Now in our case it remains to check that <br />
3^2  \not\equiv  - 1\left( {\bmod .29} \right)<br />
which indeed holds !
    Last edited by PaulRS; February 17th 2009 at 06:34 PM. Reason: Adding that p>2
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  8. #8
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    i need more explanation.

    so 3x^5 is congruent to 1 mod 29

    then x is congruent to 3^k mod 29

    3x^5 is congruent to 3^5k+1 is congruent to 1 mod 29

    3 is a primitive root iff 28|5k+1 ?

    PLEASE HELP!
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  9. #9
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    ok, so i just checked the primitive roots of 29. until i found that

    15^5 is congruent to 10 mod 29.

    therefore x is congruent to 15 mod 29.

    How do i solve the second congruence?

    3^x is congruent to 2 mod 29.?!?!?1
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  10. #10
    Super Member PaulRS's Avatar
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    Since 3 is a primitive root,  x\equiv 3^k for some k (if such a solution exists), hence 3^{5k+1}\equiv 1 (\bmod.29) and this happens if and only if 28 divides 5k+1, again because 3 is a primitive root module 29.

    Okay, we have 28s=5k+1 (1) for some s\in \mathbb Z. Read this equation mod 5, we have 3s\equiv 1 (\bmod.5) if and only if 3s\equiv 1+5 =6(\bmod.5) thus, dividing through by 3 which is coprime to the module: s\equiv 2 (\bmod.5) thus s=5m+2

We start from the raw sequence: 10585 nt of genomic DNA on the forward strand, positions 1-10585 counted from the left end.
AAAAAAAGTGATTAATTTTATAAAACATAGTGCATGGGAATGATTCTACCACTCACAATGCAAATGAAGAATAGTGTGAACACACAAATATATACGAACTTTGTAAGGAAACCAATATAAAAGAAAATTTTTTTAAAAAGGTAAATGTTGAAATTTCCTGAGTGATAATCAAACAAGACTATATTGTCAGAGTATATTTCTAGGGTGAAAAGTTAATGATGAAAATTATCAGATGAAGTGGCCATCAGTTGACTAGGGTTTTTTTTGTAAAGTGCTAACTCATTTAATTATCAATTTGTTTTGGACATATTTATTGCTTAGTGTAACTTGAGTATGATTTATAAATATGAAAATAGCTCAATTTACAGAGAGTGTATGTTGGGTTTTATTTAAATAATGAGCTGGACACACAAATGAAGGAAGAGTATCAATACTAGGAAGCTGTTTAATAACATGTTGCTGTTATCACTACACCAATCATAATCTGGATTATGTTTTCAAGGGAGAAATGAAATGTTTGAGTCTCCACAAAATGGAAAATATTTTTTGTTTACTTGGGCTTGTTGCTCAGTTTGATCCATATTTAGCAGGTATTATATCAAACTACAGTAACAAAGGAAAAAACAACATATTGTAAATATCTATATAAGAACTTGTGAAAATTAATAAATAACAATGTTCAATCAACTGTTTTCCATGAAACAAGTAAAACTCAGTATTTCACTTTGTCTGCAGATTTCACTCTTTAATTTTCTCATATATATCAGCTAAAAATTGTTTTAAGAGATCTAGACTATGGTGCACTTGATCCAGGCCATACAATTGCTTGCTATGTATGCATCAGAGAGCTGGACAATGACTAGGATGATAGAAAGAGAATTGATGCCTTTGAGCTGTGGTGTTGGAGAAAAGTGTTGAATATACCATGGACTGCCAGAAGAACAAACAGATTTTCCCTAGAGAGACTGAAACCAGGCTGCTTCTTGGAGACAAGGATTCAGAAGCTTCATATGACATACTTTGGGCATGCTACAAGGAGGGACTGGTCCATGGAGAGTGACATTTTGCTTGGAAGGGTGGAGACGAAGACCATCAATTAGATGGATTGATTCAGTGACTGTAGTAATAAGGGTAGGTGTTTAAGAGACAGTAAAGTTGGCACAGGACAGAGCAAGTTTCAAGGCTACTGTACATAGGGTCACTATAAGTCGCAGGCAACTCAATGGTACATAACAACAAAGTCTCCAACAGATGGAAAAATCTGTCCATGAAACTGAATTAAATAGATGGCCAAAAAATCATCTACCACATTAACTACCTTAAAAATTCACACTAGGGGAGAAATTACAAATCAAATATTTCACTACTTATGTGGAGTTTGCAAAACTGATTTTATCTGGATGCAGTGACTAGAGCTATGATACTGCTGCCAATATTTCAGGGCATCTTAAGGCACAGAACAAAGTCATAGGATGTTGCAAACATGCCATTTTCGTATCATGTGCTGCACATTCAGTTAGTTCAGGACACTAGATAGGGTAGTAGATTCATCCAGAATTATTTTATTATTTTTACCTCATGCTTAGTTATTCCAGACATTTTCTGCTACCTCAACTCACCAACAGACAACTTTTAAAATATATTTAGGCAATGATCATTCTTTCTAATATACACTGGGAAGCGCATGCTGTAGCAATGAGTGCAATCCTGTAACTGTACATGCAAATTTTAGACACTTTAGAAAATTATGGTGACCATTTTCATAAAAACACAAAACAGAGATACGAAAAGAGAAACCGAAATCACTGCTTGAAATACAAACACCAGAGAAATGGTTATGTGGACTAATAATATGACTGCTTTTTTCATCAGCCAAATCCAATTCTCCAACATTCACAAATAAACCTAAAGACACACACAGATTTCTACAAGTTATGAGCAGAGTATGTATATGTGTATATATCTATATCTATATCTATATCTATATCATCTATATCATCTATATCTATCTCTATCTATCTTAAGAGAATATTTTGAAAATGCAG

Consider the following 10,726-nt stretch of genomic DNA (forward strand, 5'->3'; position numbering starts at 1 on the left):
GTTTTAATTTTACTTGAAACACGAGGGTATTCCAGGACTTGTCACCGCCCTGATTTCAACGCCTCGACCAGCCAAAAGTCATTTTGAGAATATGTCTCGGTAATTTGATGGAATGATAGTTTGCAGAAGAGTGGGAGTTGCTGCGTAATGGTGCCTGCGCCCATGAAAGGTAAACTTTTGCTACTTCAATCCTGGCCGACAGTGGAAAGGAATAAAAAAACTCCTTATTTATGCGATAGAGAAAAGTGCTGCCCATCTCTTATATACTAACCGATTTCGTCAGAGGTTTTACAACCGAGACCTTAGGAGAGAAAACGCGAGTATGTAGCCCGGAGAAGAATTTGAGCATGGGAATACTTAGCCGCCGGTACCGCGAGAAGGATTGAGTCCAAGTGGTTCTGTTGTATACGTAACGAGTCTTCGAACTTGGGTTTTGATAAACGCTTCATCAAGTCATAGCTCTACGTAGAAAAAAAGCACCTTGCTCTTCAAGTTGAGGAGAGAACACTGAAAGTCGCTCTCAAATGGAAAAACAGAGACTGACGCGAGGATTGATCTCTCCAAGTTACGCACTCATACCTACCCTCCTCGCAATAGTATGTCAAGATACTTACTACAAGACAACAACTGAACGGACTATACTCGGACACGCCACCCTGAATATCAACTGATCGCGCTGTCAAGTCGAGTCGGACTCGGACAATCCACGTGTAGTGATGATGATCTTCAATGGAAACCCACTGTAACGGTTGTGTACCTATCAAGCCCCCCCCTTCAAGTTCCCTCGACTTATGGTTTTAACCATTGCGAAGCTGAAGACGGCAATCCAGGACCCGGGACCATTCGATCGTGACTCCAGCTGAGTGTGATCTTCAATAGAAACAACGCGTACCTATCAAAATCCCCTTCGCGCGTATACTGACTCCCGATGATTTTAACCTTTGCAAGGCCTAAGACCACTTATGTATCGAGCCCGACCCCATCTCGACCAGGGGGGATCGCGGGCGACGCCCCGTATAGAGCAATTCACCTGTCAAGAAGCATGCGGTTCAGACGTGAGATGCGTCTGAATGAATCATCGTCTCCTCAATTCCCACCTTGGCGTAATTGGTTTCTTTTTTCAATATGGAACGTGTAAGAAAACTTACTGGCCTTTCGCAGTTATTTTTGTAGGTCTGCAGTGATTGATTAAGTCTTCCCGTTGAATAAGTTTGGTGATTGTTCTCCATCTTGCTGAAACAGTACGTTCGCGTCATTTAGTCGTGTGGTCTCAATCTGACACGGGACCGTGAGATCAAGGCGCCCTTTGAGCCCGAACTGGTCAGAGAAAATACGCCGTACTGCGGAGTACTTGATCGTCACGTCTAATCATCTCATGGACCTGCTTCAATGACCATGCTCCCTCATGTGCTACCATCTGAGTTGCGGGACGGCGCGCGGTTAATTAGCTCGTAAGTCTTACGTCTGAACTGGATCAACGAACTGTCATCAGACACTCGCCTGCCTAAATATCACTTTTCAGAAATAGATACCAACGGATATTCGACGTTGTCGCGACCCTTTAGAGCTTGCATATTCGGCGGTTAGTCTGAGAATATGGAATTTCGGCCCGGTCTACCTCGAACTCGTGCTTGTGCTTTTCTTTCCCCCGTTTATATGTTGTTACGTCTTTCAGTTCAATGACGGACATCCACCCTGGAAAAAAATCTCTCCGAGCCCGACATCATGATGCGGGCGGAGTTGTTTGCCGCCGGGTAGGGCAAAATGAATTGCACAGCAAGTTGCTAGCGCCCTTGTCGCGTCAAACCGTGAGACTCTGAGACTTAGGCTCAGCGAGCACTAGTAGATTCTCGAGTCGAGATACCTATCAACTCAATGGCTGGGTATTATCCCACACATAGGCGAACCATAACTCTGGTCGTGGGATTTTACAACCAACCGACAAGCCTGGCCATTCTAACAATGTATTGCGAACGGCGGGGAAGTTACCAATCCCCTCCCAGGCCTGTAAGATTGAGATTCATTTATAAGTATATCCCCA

Substitute this back into (1) to get 28\cdot 5\cdot m +56 = 5k+1 thus 28\cdot 5\cdot m +55 = 5k divide by 5: 28m+11=k thus x=3^{28m+11}=(3^{28})^m\cdot 3^{11}\equiv 3^{11} (\bmod. 29) (2)



    Now let's go to the second question.

    First I'll remark a property of the primitive roots which will fasten the calculations.

    Let g be a primitive root module n, then g^{\tfrac{\phi(n)}{2}}\equiv -1 (\bmod.n) (3)

    Okay, it should be easy to note that 3^3=27\equiv{-2}(\bmod.29) now multiply by 3^{14}\equiv{-1}(\bmod.29) (by (3) ) hence 3^{17}\equiv{2}(\bmod.29)

    Now, since 3 is a primitive root, it follows that 3^a\equiv 3^b (\bmod. 29) if and only if a\equiv b (\bmod. 28)

    So 3^x\equiv 2 (\bmod. 29) if and only if x\equiv 17 (\bmod.28)



    We can now also simplify (2) fastly using property (3), we have 3^{11}\equiv{3^{14}3^{-3}}\equiv (-1)\cdot (3^3)^{-1}(\bmod.29)

    Again (3^3)^{-1}\equiv (-2)^{-1}(\bmod.29) which is evidently -15 since (-2)\cdot (-15)=30=29+1

    Thus we get 3^{11}\equiv 15 (\bmod.29)
    Last edited by PaulRS; February 18th 2009 at 05:25 AM. Reason: typo changed 28 for 29